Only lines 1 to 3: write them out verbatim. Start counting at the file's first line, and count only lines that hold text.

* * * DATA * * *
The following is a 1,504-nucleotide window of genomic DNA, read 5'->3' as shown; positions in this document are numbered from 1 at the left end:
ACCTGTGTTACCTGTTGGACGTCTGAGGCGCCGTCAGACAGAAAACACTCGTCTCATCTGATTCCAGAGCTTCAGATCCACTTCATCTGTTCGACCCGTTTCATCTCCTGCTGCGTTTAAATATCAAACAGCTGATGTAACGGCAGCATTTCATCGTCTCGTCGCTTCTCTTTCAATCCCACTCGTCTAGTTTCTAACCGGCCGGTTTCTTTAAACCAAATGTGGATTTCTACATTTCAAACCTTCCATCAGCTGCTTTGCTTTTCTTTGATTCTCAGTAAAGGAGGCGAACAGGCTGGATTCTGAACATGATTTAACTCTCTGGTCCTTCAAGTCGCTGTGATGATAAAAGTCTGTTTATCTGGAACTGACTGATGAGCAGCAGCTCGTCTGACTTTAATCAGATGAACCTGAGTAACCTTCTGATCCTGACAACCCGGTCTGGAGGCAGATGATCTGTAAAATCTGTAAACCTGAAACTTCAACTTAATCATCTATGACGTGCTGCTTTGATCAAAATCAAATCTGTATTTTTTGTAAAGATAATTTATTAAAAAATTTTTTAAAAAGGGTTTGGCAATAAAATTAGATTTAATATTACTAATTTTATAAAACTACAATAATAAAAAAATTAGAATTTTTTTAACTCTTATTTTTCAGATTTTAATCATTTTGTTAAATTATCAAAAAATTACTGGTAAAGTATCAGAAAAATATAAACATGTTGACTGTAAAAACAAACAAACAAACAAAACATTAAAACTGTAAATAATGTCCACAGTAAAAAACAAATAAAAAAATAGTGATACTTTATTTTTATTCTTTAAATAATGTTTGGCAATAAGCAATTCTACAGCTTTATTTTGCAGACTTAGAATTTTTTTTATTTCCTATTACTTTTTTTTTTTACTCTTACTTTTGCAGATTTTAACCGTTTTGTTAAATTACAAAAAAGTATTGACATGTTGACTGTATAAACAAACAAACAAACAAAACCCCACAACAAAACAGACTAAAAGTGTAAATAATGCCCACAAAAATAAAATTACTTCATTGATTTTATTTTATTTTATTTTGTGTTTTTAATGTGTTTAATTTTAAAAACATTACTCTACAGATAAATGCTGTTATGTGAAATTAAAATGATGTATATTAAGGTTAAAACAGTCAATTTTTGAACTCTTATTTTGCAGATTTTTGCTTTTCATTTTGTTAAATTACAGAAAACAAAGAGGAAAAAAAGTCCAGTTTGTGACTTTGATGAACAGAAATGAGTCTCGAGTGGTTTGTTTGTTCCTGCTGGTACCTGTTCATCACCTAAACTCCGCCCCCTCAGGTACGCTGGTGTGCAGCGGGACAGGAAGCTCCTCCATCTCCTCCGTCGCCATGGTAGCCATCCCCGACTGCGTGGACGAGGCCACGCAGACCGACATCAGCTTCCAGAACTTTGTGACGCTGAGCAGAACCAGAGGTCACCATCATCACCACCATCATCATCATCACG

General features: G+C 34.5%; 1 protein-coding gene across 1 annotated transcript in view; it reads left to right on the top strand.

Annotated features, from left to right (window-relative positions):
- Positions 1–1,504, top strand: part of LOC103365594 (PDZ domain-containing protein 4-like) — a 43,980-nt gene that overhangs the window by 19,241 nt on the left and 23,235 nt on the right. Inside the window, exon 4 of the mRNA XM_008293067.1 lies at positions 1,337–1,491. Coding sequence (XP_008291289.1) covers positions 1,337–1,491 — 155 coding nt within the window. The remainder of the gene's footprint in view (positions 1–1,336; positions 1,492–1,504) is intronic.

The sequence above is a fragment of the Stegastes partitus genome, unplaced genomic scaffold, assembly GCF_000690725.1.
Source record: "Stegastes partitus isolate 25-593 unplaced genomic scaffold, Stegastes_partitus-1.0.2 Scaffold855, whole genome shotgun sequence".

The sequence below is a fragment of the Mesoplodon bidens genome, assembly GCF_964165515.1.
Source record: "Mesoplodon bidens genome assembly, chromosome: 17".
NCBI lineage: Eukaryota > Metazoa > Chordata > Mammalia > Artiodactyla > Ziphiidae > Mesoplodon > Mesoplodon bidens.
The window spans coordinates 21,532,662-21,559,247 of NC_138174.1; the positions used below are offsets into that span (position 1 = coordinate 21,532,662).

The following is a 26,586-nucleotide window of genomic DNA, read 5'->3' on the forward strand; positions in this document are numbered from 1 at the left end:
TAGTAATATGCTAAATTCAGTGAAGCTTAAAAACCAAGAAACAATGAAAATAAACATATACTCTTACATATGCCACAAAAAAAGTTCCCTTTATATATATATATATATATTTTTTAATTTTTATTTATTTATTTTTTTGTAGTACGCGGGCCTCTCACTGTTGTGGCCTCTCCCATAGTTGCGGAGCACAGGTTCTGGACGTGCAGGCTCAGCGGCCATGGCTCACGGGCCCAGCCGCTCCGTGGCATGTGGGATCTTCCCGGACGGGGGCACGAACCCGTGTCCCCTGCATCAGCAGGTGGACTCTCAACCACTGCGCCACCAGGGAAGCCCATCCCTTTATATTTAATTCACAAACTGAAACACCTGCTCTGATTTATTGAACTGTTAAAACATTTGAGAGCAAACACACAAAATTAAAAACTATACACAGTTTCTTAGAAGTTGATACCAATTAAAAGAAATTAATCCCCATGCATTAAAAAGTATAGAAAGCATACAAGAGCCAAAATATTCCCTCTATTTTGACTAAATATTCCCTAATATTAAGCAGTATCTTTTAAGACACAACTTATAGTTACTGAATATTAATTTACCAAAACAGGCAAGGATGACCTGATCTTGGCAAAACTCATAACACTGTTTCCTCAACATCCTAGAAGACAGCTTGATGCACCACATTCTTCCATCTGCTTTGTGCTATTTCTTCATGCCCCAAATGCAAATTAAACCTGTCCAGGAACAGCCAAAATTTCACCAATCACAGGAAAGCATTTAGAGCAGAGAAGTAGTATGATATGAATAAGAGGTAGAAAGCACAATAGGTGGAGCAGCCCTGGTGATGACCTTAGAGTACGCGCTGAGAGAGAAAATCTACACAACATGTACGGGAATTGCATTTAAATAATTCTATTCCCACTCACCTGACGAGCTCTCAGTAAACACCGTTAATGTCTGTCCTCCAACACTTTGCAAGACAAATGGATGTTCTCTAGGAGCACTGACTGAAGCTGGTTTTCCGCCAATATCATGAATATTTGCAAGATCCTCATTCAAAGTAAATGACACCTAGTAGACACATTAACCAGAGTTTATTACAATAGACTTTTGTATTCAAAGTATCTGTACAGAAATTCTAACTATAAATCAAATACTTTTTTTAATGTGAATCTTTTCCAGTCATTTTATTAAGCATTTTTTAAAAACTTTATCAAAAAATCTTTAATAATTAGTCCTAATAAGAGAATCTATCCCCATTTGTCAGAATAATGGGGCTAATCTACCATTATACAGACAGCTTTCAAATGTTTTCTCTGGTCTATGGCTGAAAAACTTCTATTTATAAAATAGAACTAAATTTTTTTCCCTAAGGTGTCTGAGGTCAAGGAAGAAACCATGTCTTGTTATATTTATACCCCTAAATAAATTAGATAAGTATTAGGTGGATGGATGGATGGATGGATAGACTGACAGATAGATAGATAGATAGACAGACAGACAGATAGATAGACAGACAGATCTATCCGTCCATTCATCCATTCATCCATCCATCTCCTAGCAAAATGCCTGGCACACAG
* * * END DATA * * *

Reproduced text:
The following is a 1,504-nucleotide window of genomic DNA, read 5'->3' as shown; positions in this document are numbered from 1 at the left end:
ACCTGTGTTACCTGTTGGACGTCTGAGGCGCCGTCAGACAGAAAACACTCGTCTCATCTGATTCCAGAGCTTCAGATCCACTTCATCTGTTCGACCCGTTTCATCTCCTGCTGCGTTTAAATATCAAACAGCTGATGTAACGGCAGCATTTCATCGTCTCGTCGCTTCTCTTTCAATCCCACTCGTCTAGTTTCTAACCGGCCGGTTTCTTTAAACCAAATGTGGATTTCTACATTTCAAACCTTCCATCAGCTGCTTTGCTTTTCTTTGATTCTCAGTAAAGGAGGCGAACAGGCTGGATTCTGAACATGATTTAACTCTCTGGTCCTTCAAGTCGCTGTGATGATAAAAGTCTGTTTATCTGGAACTGACTGATGAGCAGCAGCTCGTCTGACTTTAATCAGATGAACCTGAGTAACCTTCTGATCCTGACAACCCGGTCTGGAGGCAGATGATCTGTAAAATCTGTAAACCTGAAACTTCAACTTAATCATCTATGACGTGCTGCTTTGATCAAAATCAAATCTGTATTTTTTGTAAAGATAATTTATTAAAAAATTTTTTAAAAAGGGTTTGGCAATAAAATTAGATTTAATATTACTAATTTTATAAAACTACAATAATAAAAAAATTAGAATTTTTTTAACTCTTATTTTTCAGATTTTAATCATTTTGTTAAATTATCAAAAAATTACTGGTAAAGTATCAGAAAAATATAAACATGTTGACTGTAAAAACAAACAAACAAACAAAACATTAAAACTGTAAATAATGTCCACAGTAAAAAACAAATAAAAAAATAGTGATACTTTATTTTTATTCTTTAAATAATGTTTGGCAATAAGCAATTCTACAGCTTTATTTTGCAGACTTAGAATTTTTTTTATTTCCTATTACTTTTTTTTTTTACTCTTACTTTTGCAGATTTTAACCGTTTTGTTAAATTACAAAAAAGTATTGACATGTTGACTGTATAAACAAACAAACAAACAAAACCCCACAACAAAACAGACTAAAAGTGTAAATAATGCCCACAAAAATAAAATTACTTCATTGATTTTATTTTATTTTATTTTGTGTTTTTAATGTGTTTAATTTTAAAAACATTACTCTACAGATAAATGCTGTTATGTGAAATTAAAATGATGTATATTAAGGTTAAAACAGTCAATTTTTGAACTCTTATTTTGCAGATTTTTGCTTTTCATTTTGTTAAATTACAGAAAACAAAGAGGAAAAAAAGTCCAGTTTGTGACTTTGATGAACAGAAATGAGTCTCGAGTGGTTTGTTTGTTCCTGCTGGTACCTGTTCATCACCTAAACTCCGCCCCCTCAGGTACGCTGGTGTGCAGCGGGACAGGAAGCTCCTCCATCTCCTCCGTCGCCATGGTAGCCATCCCCGACTGCGTGGACGAGGCCACGCAGACCGACATCAGCTTCCAGAACTTTGTGACGCTGAGCAGAACCAGAGGTCACCATCATCACCACCATCATCATCATCACG

General features: G+C 34.5%; 1 protein-coding gene across 1 annotated transcript in view; it reads left to right on the top strand.